Proper exposure makes everything look true to life, or as it is seen in person.

If your exposure is too bright, do these things in order of priority:

  1. Use less light (be careful with dimming lights though - incandescent fixtures can change color temperatures when dimmed)
  2. Limit the amount of light (back lights away, diffusion, scrims, ND gels, etc.)
  3. Use an ND filter over the lens (or built into the camera)
  4. Close the aperture (unless you have it set for stylistic purposes)
  5. Lower the ISO or gain on the camera

If your exposure is too dark, do these things in order of priority:

  1. Use more light
  2. Open the aperture (unless you have it set for stylistic purposes)
  3. Raise the ISO or gain on the camera (this will usually add more visible noise/grain to the image, though)
  4. Adjust your shutter to match the frame rate or between 180-360 degrees (this will create more motion blur, though)

How to know exposure is correct:

The only reliable way to know these numbers is to use reference tools. They are visual aids to be used during shooting and post production, not to be recorded to final files.

Zebras

Zebras appear as dancing diagonal stripes on areas that are brighter than a chosen threshold. They are only used during shooting.

Typically used to determine the brighter areas of the image, they are rarely usable for brightness settings below 50-70% in most cameras and monitors.

Waveforms

Waveforms are a visual representation of an image's brightness/luminance.

The horizontal axis represents columns of the image (e.g. an image with a horizontal resolution of 1920 pixels will have 1920 columns).

The vertical axis represents brightness/luminance with dark/black on the bottom and light/white on the top.

This helps you visualize where the brightest areas of the image are along the horizontal axis.

Filling the camera frame with a middle gray card should show a solid horizontal line (or close to near horizontal) around the middle of the vertical axis when properly exposed.

Filling the camera frame with a white card should show a solid horizontal line (or close to near horizontal) around the top of the vertical axis when properly exposed.

Histograms

Histograms are a graphical representation of an image's brightness/luminance.

The horizontal axis represents brightness/luminance with dark/black on the left and light/white on the right.

The vertical axis represents how much of the image takes up any given brightness level.

Filling the camera frame with a middle gray card should show a spike or peak near the exact middle of the waveform when properly exposed.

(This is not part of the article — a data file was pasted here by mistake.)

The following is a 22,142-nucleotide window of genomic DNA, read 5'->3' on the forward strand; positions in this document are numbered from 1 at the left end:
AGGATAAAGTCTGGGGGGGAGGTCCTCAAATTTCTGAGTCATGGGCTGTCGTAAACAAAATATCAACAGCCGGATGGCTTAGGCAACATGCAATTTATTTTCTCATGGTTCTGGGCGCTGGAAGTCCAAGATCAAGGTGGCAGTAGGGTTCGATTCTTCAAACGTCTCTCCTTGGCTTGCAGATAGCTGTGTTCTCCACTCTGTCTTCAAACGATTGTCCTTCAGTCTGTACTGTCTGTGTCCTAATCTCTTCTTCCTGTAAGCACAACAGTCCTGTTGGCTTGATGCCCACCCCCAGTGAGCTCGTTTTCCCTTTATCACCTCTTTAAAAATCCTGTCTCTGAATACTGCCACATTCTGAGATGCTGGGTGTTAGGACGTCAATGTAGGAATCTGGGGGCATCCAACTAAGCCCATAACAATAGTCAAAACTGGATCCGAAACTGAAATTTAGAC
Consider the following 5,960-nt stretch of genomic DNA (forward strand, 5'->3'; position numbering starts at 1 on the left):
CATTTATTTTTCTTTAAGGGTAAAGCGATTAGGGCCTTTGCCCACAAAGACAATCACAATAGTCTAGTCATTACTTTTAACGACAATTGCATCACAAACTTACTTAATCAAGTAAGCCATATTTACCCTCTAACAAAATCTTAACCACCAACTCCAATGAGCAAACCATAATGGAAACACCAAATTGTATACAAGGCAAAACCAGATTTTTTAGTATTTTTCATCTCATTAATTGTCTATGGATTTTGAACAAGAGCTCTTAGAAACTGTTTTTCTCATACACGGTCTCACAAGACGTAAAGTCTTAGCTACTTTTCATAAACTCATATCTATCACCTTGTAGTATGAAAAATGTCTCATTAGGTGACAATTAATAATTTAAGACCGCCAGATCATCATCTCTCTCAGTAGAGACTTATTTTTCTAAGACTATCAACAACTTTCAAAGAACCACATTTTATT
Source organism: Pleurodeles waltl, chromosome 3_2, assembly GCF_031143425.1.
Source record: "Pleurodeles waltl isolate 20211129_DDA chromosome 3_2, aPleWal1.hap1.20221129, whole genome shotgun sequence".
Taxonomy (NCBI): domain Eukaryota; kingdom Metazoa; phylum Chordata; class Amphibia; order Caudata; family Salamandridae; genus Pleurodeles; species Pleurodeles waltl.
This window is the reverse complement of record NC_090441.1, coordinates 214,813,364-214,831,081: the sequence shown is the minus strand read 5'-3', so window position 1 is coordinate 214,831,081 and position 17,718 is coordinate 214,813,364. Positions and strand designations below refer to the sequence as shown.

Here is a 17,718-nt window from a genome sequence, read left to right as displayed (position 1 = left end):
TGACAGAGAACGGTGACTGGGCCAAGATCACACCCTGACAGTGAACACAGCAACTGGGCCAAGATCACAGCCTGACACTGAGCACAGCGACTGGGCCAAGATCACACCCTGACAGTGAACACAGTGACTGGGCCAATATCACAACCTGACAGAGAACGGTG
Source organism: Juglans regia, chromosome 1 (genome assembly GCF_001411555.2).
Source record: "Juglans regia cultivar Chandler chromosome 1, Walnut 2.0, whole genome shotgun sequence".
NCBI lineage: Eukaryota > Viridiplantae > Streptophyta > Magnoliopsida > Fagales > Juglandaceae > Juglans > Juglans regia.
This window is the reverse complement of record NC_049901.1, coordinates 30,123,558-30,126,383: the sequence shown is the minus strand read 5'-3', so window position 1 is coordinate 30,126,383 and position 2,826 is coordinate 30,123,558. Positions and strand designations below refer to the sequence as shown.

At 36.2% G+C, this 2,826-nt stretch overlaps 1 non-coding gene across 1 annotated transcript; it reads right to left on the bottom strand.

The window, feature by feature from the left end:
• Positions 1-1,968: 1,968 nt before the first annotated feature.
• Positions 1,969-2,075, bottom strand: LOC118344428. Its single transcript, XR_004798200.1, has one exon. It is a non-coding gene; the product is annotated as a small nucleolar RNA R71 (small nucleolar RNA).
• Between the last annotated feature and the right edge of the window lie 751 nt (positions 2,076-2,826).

Filling the camera frame with a white card should show a spike or peak near the top, or far right, (not touching the limits and not invisible) of the waveform when properly exposed.

False Color

False color is not as popular as the two options above and is a little trickier to use, but can be very handy once you learn it.

It overlays various colors (all drastically different from one another) onto areas of specific brightness to give you a quick visual of where things sit in the exposure.

If your camera or monitor has a false color feature, you can learn more about it in the manual.

8. Set the White Balance

White balance is the process of telling the camera what white should look like.

All light has a natural color cast to it, called color temperature.

Color temperature is measured in Kelvins and is represented by a number (e.g. 5600K).

For example, when compared to an incandescent light bulb (~2700K) the sun (~5600K) has a color temperature that is more blue.

Setting a proper white balance in the camera is necessary to ensure colors appear natural when recorded or transmitted.

To properly set the white balance:

  1. Turn off all lighting except the main light(s)
  2. Place/hold up a white card/paper so it is hit directly by the main light(s)
  3. Point the camera at the white card/paper and fill the screen with white from the card/paper
  4. Set the white balance or perform an auto white balance (AWB)

Remove the white card/paper and compose your shot. Visually confirm that colors, especially skin tones, look natural or as expected.

If colors appear unnatural, or colors appear different depending on what light is hitting them, then you possibly have a mix of color temperatures in your scene. If so, work on making all color temperatures match by turning off fixtures with offending color temperatures, using color temperature correction gels, or block sources of light with unwanted color temperatures.